So where and how can social workers fit into the lives of persons like Milt Greek, whose personal story could well provide a blueprint not only for families but for a new and re-ordered public mental health system? Mr. Greek apparently continues to benefit from professional help when he feels stressed and stretched. I can’t say I’m happy with the help his therapist does provide, at least as described by Mr. Carey – diagnoses and anti-psychotics; no psychotherapy or skills building. But I assume they also have built a relationship and that Mr. Greek trusts his therapist. Social workers can certainly provide these services. They could also do what Cameron and McGowan, the two social work authors I referenced at the outset of this article, suggest in the article they just published in the October issue of the Journal of Social Work Practice, not usually noted for the promotion of innovation. Entitled “The Mental Health Social Worker as a Transitional Participant: Actively Listening to ‘Voices’ and Getting Into the Recovery Position,” the authors advocate that social workers adopt active if transitional roles in the recovery of the service users whom they seek to help. This will require that social workers learn to listen to all things their clients tell them, including those life experiences that social workers, by virtue of their training, would ordinarily consider delusional or hallucinatory. They can start by eliciting then listening to the content of the voices that many if not most of their clients hear, taking into account that voice-hearing has begun to be acknowledged as a human phenomenon experienced by millions of persons world-wide, the vast majority of whom never seek and don’t require mental health intervention. To quote the authors: “… Real learning and sustainable change can only take place when mental health social workers and service users feel safe enough to explore their respective world views …”
The authors proceed to adopt Winnicott’s view of social workers as “strategically … position[ed] in their [clients’] lives because [they are] in touch with a total situation representing a totality of experience.” They continue that “… the mental health social worker, therefore, is a ‘transitional participant’ … who can usefully bridge and integrate the disparate aspects of the reciprocally determined social (external) and subjective emotional (internal) environments of their clients … From this perspective, the mental health social worker is … ideally placed to establish a ‘real’ collaborative and emotionally life sustaining relationship which can promote real and meaningful recovery …” Of course, as I wrote at the very beginning of this article, this will require jettisoning the biomedical model of mental illness, which reduces those subjected to its application to unknown and unverifiable diagnoses and their putative biomarkers, and which is reported by an increasing number of its subjects as doing them more harm than good.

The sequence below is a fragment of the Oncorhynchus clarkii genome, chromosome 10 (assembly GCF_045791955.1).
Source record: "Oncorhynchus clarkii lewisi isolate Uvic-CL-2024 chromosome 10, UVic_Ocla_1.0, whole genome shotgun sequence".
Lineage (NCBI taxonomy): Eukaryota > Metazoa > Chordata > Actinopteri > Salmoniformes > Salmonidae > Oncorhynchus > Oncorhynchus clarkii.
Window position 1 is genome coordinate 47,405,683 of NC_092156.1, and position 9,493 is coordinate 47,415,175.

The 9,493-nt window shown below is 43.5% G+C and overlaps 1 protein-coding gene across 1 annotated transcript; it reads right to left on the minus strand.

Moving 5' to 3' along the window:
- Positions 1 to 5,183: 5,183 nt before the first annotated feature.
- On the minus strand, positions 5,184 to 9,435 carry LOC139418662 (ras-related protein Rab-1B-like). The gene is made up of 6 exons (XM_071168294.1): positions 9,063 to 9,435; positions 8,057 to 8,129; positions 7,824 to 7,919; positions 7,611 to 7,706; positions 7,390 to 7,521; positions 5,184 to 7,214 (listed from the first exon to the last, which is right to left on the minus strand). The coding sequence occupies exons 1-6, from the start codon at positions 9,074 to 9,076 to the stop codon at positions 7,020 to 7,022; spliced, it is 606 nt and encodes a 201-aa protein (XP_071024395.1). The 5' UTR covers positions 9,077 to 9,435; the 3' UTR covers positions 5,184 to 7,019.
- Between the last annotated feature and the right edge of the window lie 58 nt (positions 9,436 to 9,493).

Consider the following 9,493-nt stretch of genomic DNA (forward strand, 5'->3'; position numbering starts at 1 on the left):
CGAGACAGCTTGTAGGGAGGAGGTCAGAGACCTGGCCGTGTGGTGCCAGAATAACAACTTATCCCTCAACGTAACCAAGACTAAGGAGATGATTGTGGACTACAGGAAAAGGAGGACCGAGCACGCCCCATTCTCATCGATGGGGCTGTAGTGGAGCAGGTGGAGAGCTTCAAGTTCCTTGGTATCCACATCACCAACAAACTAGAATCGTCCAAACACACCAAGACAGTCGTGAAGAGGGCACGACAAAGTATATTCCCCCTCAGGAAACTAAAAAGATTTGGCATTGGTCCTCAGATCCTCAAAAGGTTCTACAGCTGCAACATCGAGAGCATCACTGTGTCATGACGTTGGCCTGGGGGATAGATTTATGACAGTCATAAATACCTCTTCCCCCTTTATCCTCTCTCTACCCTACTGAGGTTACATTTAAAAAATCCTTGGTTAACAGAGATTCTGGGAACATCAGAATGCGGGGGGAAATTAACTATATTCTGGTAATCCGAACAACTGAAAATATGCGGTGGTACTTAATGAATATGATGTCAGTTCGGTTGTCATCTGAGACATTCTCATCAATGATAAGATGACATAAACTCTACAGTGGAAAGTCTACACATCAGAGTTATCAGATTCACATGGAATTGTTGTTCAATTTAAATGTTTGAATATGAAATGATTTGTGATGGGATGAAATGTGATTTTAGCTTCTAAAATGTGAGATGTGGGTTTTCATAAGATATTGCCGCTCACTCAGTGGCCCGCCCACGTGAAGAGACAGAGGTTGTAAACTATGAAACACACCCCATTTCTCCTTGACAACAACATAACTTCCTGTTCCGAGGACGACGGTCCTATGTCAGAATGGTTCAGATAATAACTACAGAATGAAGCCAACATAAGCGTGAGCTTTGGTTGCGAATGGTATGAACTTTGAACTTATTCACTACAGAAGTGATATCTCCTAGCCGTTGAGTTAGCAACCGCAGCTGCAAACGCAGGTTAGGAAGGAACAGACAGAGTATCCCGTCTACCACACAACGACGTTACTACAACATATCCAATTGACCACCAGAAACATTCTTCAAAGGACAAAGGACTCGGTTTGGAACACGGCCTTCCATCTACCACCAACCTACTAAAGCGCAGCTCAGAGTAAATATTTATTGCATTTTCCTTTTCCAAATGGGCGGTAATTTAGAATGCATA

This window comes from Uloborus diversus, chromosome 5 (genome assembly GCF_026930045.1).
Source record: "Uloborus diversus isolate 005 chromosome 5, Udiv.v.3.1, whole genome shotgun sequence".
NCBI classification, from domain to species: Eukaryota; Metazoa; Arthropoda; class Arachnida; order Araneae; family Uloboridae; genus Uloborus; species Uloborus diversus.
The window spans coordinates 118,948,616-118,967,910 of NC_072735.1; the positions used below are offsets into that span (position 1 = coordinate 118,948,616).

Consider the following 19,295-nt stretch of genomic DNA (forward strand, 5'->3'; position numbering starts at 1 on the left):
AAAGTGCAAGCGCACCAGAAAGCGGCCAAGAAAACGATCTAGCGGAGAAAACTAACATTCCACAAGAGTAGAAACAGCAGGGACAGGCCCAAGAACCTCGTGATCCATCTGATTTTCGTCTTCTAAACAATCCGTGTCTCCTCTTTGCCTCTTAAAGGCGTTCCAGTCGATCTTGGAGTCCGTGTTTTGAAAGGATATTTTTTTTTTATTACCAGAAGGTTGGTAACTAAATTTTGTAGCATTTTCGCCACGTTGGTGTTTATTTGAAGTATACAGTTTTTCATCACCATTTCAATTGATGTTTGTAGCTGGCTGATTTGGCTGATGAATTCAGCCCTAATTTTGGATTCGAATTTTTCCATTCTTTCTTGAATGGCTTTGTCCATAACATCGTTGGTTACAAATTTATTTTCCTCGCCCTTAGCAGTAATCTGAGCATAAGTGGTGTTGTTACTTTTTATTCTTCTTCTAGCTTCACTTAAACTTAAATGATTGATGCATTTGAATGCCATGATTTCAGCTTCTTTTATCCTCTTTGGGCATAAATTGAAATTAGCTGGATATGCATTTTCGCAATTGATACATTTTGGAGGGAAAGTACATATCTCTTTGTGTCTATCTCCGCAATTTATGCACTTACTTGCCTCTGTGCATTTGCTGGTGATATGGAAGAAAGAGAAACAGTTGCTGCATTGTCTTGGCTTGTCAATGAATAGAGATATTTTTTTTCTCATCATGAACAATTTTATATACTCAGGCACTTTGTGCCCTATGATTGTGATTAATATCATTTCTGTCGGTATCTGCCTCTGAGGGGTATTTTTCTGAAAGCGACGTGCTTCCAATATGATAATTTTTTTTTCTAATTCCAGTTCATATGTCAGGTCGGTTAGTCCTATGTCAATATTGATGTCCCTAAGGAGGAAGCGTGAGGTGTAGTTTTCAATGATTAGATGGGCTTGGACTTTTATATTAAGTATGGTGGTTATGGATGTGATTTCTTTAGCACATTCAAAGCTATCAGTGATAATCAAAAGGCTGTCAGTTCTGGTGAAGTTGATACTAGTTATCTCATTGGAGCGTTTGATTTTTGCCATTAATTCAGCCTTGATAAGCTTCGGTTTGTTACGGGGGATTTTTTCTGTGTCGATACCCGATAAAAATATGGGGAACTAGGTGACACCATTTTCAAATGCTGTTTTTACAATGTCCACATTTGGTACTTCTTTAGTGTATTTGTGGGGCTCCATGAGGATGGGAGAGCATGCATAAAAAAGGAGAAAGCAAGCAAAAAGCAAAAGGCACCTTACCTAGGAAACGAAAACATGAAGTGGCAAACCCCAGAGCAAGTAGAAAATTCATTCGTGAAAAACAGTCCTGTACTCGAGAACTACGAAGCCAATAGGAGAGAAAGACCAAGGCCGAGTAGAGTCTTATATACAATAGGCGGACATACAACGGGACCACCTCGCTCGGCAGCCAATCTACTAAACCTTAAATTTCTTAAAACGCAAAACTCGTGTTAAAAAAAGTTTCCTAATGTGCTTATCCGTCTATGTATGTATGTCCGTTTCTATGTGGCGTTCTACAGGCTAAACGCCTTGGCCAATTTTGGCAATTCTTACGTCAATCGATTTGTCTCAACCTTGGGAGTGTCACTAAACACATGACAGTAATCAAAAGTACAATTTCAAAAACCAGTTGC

So again the question, where does that leave social workers and the professional organizations and schools that support them? Social work has paid a high price for its adoption of – one might say its colonization by – the biomedical model of mental illness. The latter provides a powerful and seductive explanation of human behavior in every circumstance as a function of neurobiology and epigenetics and eschews any possibility of treatment as a joint endeavor. Human experience is posited as a byproduct not a causative agent of human behavior, undermining the human right of self-determination and nullifying the metaphysical concept of free will, leaving the practitioner on her or his own, with no one to collaborate. It is no small wonder that social work lost its way. Let’s return to Ben Carey’s article for suggestions as to how social workers might get back on track.
Carey concludes his article by quoting Paris Williams: “By exploring a person’s anomalous beliefs and experiences, we are better able to understand the underlying feeling and needs that give fuel to these experiences.” It should be noted that Dr. Williams is “a psychologist who has struggled with psychosis… [He] recently published [Rethinking Madness, a book based on his] doctoral dissertation, [wherein] he analyzed the content of six people’s delusions, which has informed Mr. Greek’s work.” Anomalous beliefs and experiences for Williams are similar to what Bentall terms “complaints” and what psychiatrists and the great majority of mental health practitioners refer to as psychotic symptoms. From his own non-biological, existential perspective, however, Williams views the anomalous as intentional acts whose purpose is to help the person who experiences them protect her-/himself from perceived dangers in the environment. The therapist’s or helper’s role in these situations is to “find ways to make [the person] feel safe when they are being persecuted by malevolent forces, or find ways to help [the person] feel empowered when they experience demanding voices.” Moreover, it is crucial to the person undergoing the anomalous experiences that the helper/
practitioner support and not invalidate her/him and so allow the person to complete the experience unhindered so long as she/he and those around her/him are safe. This is invariably counter-intuitive for most mental health professionals, but to do otherwise will invariably result in a hospital incarceration and harm to the person’s sense of self.